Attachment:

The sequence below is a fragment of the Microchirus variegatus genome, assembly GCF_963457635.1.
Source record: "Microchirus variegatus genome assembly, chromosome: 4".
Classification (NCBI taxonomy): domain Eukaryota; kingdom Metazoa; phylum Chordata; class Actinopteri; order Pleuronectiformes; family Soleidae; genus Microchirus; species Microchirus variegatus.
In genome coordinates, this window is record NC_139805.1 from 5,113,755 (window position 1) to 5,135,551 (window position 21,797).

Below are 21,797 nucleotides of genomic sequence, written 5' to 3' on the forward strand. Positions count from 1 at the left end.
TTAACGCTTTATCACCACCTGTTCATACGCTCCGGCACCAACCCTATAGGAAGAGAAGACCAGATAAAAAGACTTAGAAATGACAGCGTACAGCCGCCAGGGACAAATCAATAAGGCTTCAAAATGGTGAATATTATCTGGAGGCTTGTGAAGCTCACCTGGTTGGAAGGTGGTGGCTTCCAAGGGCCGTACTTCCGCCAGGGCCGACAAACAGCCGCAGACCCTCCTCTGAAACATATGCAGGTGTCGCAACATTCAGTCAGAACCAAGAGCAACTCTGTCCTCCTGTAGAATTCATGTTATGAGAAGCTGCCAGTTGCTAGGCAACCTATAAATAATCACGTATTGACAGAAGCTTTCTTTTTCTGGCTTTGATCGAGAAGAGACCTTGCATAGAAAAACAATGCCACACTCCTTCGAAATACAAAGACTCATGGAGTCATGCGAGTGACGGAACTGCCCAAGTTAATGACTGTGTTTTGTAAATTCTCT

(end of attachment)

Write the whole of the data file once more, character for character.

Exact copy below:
The sequence below is a fragment of the Microchirus variegatus genome, assembly GCF_963457635.1.
Source record: "Microchirus variegatus genome assembly, chromosome: 4".
Classification (NCBI taxonomy): domain Eukaryota; kingdom Metazoa; phylum Chordata; class Actinopteri; order Pleuronectiformes; family Soleidae; genus Microchirus; species Microchirus variegatus.
In genome coordinates, this window is record NC_139805.1 from 5,113,755 (window position 1) to 5,135,551 (window position 21,797).

Below are 21,797 nucleotides of genomic sequence, written 5' to 3' on the forward strand. Positions count from 1 at the left end.
TTAACGCTTTATCACCACCTGTTCATACGCTCCGGCACCAACCCTATAGGAAGAGAAGACCAGATAAAAAGACTTAGAAATGACAGCGTACAGCCGCCAGGGACAAATCAATAAGGCTTCAAAATGGTGAATATTATCTGGAGGCTTGTGAAGCTCACCTGGTTGGAAGGTGGTGGCTTCCAAGGGCCGTACTTCCGCCAGGGCCGACAAACAGCCGCAGACCCTCCTCTGAAACATATGCAGGTGTCGCAACATTCAGTCAGAACCAAGAGCAACTCTGTCCTCCTGTAGAATTCATGTTATGAGAAGCTGCCAGTTGCTAGGCAACCTATAAATAATCACGTATTGACAGAAGCTTTCTTTTTCTGGCTTTGATCGAGAAGAGACCTTGCATAGAAAAACAATGCCACACTCCTTCGAAATACAAAGACTCATGGAGTCATGCGAGTGACGGAACTGCCCAAGTTAATGACTGTGTTTTGTAAATTCTCT